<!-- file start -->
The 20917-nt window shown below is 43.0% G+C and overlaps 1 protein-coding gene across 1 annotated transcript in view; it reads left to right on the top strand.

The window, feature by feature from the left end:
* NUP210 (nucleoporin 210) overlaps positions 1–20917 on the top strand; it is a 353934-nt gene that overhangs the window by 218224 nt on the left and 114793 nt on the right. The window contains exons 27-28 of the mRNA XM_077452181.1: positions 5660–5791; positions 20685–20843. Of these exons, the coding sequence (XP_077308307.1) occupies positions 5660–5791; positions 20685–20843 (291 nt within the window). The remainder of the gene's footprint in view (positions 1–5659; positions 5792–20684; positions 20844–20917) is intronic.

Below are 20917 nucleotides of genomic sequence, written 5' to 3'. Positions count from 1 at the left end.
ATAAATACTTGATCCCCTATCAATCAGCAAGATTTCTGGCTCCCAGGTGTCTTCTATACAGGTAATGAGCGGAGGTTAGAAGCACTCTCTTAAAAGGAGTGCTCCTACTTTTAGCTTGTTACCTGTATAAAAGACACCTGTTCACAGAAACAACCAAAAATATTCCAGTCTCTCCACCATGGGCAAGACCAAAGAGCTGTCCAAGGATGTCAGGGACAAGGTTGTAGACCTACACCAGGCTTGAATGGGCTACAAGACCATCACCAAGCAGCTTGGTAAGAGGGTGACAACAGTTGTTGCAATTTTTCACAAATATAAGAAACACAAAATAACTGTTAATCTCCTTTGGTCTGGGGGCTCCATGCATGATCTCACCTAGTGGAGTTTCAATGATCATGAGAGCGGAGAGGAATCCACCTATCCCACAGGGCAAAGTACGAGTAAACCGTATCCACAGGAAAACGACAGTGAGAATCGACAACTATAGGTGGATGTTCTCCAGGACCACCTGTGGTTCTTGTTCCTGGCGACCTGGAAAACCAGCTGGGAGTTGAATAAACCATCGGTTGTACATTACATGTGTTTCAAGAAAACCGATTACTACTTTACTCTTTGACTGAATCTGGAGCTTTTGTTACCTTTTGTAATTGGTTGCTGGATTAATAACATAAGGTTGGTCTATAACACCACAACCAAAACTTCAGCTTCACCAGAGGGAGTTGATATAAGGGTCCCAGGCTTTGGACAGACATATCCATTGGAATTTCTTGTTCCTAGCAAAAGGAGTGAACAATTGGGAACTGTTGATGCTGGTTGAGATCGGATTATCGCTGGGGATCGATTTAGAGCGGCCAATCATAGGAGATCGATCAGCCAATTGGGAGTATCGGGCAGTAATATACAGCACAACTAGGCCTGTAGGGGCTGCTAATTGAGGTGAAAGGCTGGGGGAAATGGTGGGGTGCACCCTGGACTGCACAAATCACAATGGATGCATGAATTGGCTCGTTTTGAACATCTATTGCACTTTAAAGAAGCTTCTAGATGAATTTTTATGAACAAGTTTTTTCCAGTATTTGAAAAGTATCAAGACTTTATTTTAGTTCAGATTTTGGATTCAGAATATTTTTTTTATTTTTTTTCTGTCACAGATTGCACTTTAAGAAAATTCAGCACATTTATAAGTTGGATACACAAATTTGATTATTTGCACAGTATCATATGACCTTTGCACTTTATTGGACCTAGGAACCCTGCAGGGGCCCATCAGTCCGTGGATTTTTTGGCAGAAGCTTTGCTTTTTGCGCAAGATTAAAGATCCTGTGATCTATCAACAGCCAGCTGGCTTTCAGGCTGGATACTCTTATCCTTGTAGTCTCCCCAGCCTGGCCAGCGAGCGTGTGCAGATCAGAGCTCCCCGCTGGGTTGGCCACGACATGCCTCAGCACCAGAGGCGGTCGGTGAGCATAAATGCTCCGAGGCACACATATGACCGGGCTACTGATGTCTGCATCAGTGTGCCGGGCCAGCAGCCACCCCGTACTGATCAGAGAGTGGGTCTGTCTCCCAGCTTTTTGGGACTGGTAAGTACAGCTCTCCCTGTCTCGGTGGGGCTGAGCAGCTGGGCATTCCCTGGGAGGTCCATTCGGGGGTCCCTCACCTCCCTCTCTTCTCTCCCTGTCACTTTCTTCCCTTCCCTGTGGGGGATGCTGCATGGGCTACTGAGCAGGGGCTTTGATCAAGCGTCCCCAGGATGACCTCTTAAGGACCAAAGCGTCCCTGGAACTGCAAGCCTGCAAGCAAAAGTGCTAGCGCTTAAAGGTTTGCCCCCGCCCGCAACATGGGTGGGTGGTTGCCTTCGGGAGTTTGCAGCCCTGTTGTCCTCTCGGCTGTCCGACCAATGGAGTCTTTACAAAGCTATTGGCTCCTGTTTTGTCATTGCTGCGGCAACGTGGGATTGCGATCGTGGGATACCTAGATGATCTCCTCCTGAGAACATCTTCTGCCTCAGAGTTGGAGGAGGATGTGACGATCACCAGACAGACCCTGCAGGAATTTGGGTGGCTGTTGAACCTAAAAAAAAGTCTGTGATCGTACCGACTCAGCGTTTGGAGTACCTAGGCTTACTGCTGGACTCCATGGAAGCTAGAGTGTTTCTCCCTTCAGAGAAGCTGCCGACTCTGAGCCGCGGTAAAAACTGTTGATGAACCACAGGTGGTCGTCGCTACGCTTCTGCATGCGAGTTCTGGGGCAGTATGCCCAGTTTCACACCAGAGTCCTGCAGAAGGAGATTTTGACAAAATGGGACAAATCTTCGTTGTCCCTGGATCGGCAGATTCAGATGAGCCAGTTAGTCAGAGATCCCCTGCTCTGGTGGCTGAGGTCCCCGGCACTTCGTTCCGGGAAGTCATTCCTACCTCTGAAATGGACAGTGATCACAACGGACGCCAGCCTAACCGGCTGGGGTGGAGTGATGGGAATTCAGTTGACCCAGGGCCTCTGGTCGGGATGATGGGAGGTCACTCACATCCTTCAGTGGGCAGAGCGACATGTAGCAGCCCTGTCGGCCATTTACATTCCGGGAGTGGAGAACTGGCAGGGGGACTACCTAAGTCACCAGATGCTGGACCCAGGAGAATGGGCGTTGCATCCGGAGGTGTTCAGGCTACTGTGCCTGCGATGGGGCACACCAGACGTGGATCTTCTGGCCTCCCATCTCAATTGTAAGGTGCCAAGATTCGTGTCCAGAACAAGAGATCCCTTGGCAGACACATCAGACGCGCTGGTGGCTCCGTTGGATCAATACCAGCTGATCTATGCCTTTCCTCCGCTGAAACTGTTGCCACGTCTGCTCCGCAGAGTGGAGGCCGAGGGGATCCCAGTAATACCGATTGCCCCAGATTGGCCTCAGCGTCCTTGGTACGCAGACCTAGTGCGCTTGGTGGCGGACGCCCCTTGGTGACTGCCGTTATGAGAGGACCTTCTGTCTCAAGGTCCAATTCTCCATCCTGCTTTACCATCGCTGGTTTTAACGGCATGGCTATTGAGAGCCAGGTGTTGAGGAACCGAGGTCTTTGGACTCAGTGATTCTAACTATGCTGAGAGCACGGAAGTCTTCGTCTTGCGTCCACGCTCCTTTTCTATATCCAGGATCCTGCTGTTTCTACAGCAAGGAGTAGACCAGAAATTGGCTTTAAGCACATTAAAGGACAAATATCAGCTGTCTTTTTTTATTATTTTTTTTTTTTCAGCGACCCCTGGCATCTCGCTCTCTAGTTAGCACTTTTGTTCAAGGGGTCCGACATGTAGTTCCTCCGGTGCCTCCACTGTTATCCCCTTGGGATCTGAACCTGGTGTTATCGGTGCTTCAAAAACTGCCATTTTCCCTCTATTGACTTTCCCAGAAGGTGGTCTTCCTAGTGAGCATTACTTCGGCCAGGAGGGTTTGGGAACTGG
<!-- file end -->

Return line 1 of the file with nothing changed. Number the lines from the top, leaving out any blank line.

The 20917-nt window shown below is 43.0% G+C and overlaps 1 protein-coding gene across 1 annotated transcript in view; it reads left to right on the top strand.